Global research-based biopharmaceutical company, Pfizer Inc., has announced that its coronavirus vaccine trial analysis has proven to be 95% effective in preventing and curbing the spread of the COVID-19 virus, which has killed over 1.2 million people.
Pfizer Inc. is one of the largest pharmaceutical companies in the world. The firm operates under two main business segments: Pfizer Innovative Health (IH), which focuses on the development and sale of medicines and vaccines, and Pfizer Essential Health (EH), which focuses on branded generics and biosimilars.
The company has announced that the final analysis for their late-stage vaccine trial for the COVID-19 virus, SARS CoV-2, has proven to be 95% effective in preventing and curbing the spread of the pandemic, with no serious safety concerns.
The announcement was made earlier this month, making Pfizer the first to announce a positive result from a late-stage vaccine trial since the pandemic began.
The vaccine developed by Pfizer alongside BioNTech, a German drug maker, was tested on trial volunteers who had no prior case of coronavirus infection.
This is a significant development for the world at large, which has been struggling under lockdowns and social distancing measures since Q1 2020. The company is seeking an Emergency Use Authorization (EUA) from the Food and Drug Administration in order to begin distribution of the vaccine as soon as possible.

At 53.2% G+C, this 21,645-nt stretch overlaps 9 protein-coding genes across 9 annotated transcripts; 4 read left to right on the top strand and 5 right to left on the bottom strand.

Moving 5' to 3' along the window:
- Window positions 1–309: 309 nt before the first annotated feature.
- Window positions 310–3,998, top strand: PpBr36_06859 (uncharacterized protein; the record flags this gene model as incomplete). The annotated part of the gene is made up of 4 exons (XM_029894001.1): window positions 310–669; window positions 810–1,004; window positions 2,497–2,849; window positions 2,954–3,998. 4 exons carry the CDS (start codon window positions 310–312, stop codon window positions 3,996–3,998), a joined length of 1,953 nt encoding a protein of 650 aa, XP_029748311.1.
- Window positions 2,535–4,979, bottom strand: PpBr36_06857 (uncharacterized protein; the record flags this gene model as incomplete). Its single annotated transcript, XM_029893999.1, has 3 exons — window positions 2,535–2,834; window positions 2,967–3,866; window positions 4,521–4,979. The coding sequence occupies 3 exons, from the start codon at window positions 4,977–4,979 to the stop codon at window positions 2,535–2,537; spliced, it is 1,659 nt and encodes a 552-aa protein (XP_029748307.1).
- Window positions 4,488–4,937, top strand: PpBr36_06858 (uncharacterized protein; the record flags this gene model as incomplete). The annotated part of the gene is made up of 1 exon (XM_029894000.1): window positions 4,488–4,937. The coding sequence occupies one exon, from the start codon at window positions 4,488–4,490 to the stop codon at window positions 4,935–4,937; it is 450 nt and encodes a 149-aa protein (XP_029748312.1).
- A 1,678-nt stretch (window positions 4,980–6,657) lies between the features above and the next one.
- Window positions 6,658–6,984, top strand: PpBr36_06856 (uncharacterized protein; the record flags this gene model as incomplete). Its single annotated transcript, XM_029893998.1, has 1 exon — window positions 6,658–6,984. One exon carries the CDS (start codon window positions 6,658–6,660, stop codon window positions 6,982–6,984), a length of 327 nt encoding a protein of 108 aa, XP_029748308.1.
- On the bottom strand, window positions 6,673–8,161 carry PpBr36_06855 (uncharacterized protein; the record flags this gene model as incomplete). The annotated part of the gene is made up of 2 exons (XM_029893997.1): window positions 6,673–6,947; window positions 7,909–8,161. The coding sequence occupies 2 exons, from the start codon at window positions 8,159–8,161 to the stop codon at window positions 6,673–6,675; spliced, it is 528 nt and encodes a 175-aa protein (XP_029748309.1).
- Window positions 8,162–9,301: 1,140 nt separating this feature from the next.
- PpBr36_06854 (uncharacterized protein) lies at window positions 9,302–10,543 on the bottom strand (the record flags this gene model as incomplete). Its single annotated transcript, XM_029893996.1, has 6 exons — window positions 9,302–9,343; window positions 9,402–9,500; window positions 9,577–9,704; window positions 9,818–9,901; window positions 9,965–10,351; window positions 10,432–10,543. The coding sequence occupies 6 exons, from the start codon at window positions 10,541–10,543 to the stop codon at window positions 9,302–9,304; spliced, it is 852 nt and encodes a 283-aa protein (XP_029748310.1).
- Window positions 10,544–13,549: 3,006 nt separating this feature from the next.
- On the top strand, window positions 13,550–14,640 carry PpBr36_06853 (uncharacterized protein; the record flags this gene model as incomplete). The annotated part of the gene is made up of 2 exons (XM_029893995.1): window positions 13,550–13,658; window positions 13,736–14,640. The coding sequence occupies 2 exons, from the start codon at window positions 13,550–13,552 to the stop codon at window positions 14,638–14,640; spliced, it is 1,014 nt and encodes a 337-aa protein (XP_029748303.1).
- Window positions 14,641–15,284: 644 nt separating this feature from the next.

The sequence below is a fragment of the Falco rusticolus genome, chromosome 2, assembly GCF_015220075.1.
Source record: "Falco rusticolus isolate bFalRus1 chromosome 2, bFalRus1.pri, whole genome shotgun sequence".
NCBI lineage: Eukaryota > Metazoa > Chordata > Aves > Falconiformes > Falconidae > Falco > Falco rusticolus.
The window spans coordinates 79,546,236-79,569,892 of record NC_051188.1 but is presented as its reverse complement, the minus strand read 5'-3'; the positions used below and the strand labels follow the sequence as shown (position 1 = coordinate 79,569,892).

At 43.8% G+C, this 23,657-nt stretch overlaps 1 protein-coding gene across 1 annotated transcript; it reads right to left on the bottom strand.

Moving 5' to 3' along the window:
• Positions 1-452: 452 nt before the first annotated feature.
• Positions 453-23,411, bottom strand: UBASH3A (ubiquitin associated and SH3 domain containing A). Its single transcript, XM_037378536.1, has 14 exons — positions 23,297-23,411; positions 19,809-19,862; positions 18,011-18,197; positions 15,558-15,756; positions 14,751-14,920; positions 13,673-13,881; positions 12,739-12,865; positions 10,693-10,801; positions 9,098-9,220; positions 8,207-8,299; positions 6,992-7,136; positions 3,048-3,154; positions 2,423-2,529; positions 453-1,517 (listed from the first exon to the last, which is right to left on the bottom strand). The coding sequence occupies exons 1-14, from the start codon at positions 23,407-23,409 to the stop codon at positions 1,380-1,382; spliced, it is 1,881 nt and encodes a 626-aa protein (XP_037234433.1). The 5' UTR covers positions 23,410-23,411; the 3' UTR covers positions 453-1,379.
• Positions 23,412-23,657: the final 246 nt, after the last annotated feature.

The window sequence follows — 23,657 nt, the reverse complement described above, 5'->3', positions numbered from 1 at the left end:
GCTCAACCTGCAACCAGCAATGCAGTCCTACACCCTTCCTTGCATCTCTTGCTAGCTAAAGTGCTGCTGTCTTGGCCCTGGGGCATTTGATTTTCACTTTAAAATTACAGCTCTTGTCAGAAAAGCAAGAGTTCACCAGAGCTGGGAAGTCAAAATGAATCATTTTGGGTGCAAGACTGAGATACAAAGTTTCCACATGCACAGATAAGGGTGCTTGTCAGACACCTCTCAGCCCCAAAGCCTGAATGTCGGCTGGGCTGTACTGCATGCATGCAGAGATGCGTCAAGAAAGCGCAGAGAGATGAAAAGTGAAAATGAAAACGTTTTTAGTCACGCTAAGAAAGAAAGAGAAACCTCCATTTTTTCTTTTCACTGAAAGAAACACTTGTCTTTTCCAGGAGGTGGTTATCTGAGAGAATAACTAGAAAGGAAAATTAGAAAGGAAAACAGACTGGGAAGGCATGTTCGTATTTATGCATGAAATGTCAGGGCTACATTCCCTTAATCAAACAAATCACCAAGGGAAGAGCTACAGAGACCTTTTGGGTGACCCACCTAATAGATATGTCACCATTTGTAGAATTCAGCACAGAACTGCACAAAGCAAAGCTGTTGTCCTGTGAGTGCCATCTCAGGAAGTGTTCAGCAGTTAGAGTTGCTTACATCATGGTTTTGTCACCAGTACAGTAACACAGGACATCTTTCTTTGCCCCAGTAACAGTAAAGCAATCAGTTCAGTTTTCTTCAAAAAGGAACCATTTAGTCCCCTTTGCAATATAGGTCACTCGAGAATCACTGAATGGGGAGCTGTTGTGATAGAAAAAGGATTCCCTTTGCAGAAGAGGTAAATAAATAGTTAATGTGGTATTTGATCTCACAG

According to Kathrin Jansen, Senior Vice President and the Head of Vaccine Research and Development at Pfizer, the analysis of the vaccine's effectiveness at a time like this is a historical moment.
"This was a devastating situation, a pandemic, and we have embarked on a path and a goal that nobody has ever achieved – to come up with a vaccine within a year," she said.
The announcement comes after a low-cost, rapid coronavirus diagnostic, developed by researchers at the University of Oxford, has been set to screen plane passengers at major international airports in London and Hong Kong.
Being able to quickly and cheaply diagnose those with the virus will aid in expediting the vaccination of those who haven't been infected and the isolating of those with the virus.
Until this large-scale inoculation becomes a reality, populations will have to continue adhering to their respective governmental guidelines. With these reports on the vaccine's effectiveness, however, there is new hope that life will soon return to normal, especially since Pfizer expects to have manufactured enough doses to immunize 15 million to 20 million people by the end of the year.